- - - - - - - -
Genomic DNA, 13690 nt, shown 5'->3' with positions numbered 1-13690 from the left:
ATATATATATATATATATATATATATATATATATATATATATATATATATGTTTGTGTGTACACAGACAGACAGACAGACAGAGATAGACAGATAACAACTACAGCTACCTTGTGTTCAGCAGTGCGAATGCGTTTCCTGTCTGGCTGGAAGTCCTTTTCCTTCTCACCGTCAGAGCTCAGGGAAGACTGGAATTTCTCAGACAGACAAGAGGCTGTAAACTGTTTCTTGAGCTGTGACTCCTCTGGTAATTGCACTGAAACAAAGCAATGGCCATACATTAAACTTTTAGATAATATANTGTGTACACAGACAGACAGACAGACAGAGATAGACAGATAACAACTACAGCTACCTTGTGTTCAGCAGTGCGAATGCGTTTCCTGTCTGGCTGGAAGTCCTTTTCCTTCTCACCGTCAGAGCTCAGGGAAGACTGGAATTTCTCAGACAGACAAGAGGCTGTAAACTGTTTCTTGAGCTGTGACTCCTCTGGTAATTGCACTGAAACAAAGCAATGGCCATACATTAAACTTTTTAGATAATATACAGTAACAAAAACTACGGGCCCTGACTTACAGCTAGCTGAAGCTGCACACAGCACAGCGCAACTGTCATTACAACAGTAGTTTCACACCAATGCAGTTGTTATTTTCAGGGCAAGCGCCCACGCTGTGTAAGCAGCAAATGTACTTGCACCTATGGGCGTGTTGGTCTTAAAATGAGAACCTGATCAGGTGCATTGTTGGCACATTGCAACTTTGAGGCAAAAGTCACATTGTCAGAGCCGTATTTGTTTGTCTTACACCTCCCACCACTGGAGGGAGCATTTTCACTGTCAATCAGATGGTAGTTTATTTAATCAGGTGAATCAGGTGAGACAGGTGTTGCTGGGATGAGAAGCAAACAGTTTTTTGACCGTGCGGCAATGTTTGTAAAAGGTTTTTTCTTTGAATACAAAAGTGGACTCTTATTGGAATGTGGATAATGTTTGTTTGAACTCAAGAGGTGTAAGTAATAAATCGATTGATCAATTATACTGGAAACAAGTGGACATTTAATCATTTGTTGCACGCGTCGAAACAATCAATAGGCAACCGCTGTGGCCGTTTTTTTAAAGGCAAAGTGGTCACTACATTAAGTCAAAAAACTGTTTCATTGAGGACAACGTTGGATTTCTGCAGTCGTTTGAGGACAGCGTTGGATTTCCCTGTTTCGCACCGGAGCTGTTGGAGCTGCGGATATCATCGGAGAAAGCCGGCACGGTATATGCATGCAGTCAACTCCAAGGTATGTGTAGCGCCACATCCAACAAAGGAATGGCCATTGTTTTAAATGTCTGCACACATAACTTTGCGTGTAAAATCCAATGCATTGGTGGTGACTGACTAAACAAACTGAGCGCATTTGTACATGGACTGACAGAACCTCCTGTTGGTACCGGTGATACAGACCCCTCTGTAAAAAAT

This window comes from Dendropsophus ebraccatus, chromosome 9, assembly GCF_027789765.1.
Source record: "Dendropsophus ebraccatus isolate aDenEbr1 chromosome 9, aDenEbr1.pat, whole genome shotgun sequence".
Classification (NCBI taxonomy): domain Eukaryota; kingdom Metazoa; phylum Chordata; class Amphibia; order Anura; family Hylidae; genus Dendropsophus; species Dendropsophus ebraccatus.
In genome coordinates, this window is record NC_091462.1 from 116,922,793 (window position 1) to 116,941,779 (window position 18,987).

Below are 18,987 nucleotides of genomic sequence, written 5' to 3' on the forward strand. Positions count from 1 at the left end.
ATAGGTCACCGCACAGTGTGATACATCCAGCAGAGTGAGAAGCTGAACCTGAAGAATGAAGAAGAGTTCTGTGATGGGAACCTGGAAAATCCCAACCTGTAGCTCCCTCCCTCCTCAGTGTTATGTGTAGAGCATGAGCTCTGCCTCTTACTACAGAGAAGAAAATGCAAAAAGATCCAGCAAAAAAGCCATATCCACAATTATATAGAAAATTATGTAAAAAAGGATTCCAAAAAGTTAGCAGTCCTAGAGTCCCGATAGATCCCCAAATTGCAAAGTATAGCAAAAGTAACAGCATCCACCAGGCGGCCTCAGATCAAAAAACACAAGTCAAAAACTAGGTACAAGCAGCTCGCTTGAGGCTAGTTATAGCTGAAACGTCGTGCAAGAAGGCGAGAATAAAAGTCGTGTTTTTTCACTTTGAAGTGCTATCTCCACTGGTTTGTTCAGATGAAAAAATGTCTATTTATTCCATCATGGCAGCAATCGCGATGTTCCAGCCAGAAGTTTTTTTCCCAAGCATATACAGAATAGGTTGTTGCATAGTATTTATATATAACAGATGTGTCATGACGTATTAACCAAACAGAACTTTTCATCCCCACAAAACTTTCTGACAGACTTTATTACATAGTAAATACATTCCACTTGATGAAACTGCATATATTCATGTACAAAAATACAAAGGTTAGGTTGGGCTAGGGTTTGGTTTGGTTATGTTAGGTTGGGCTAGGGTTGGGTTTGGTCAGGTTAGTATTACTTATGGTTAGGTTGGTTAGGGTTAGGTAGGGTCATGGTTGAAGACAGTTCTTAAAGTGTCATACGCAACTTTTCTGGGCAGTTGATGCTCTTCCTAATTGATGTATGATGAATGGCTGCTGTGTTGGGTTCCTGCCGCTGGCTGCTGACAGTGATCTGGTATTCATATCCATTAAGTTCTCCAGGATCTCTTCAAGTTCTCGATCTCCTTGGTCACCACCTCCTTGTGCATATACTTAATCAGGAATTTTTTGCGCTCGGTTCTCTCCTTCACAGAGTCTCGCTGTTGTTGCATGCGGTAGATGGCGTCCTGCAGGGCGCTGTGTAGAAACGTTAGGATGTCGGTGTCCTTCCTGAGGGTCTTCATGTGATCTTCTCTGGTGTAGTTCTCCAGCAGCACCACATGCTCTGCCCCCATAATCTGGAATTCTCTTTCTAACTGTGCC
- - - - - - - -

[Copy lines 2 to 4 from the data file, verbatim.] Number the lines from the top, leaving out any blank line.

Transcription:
ATATATATATATATATATATATATATATATATATATATATATATATATATGTTTGTGTGTACACAGACAGACAGACAGACAGAGATAGACAGATAACAACTACAGCTACCTTGTGTTCAGCAGTGCGAATGCGTTTCCTGTCTGGCTGGAAGTCCTTTTCCTTCTCACCGTCAGAGCTCAGGGAAGACTGGAATTTCTCAGACAGACAAGAGGCTGTAAACTGTTTCTTGAGCTGTGACTCCTCTGGTAATTGCACTGAAACAAAGCAATGGCCATACATTAAACTTTTAGATAATATANTGTGTACACAGACAGACAGACAGACAGAGATAGACAGATAACAACTACAGCTACCTTGTGTTCAGCAGTGCGAATGCGTTTCCTGTCTGGCTGGAAGTCCTTTTCCTTCTCACCGTCAGAGCTCAGGGAAGACTGGAATTTCTCAGACAGACAAGAGGCTGTAAACTGTTTCTTGAGCTGTGACTCCTCTGGTAATTGCACTGAAACAAAGCAATGGCCATACATTAAACTTTTTAGATAATATACAGTAACAAAAACTACGGGCCCTGACTTACAGCTAGCTGAAGCTGCACACAGCACAGCGCAACTGTCATTACAACAGTAGTTTCACACCAATGCAGTTGTTATTTTCAGGGCAAGCGCCCACGCTGTGTAAGCAGCAAATGTACTTGCACCTATGGGCGTGTTGGTCTTAAAATGAGAACCTGATCAGGTGCATTGTTGGCACATTGCAACTTTGAGGCAAAAGTCACATTGTCAGAGCCGTATTTGTTTGTCTTACACCTCCCACCACTGGAGGGAGCATTTTCACTGTCAATCAGATGGTAGTTTATTTAATCAGGTGAATCAGGTGAGACAGGTGTTGCTGGGATGAGAAGCAAACAGTTTTTTGACCGTGCGGCAATGTTTGTAAAAGGTTTTTTCTTTGAATACAAAAGTGGACTCTTATTGGAATGTGGATAATGTTTGTTTGAACTCAAGAGGTGTAAGTAATAAATCGATTGATCAATTATACTGGAAACAAGTGGACATTTAATCATTTGTTGCACGCGTCGAAACAATCAATAGGCAACCGCTGTGGCCGTTTTTTTAAAGGCAAAGTGGTCACTACATTAAGTCAAAAAACTGTTTCATTGAGGACAACGTTGGATTTCTGCAGTCGTTTGAGGACAGCGTTGGATTTCCCTGTTTCGCACCGGAGCTGTTGGAGCTGCGGATATCATCGGAGAAAGCCGGCACGGTATATGCATGCAGTCAACTCCAAGGTATGTGTAGCGCCACATCCAACAAAGGAATGGCCATTGTTTTAAATGTCTGCACACATAACTTTGCGTGTAAAATCCAATGCATTGGTGGTGACTGACTAAACAAACTGAGCGCATTTGTACATGGACTGACAGAACCTCCTGTTGGTACCGGTGATACAGACCCCTCTGTAAAAAAT

This window comes from Dendropsophus ebraccatus, chromosome 9, assembly GCF_027789765.1.
Source record: "Dendropsophus ebraccatus isolate aDenEbr1 chromosome 9, aDenEbr1.pat, whole genome shotgun sequence".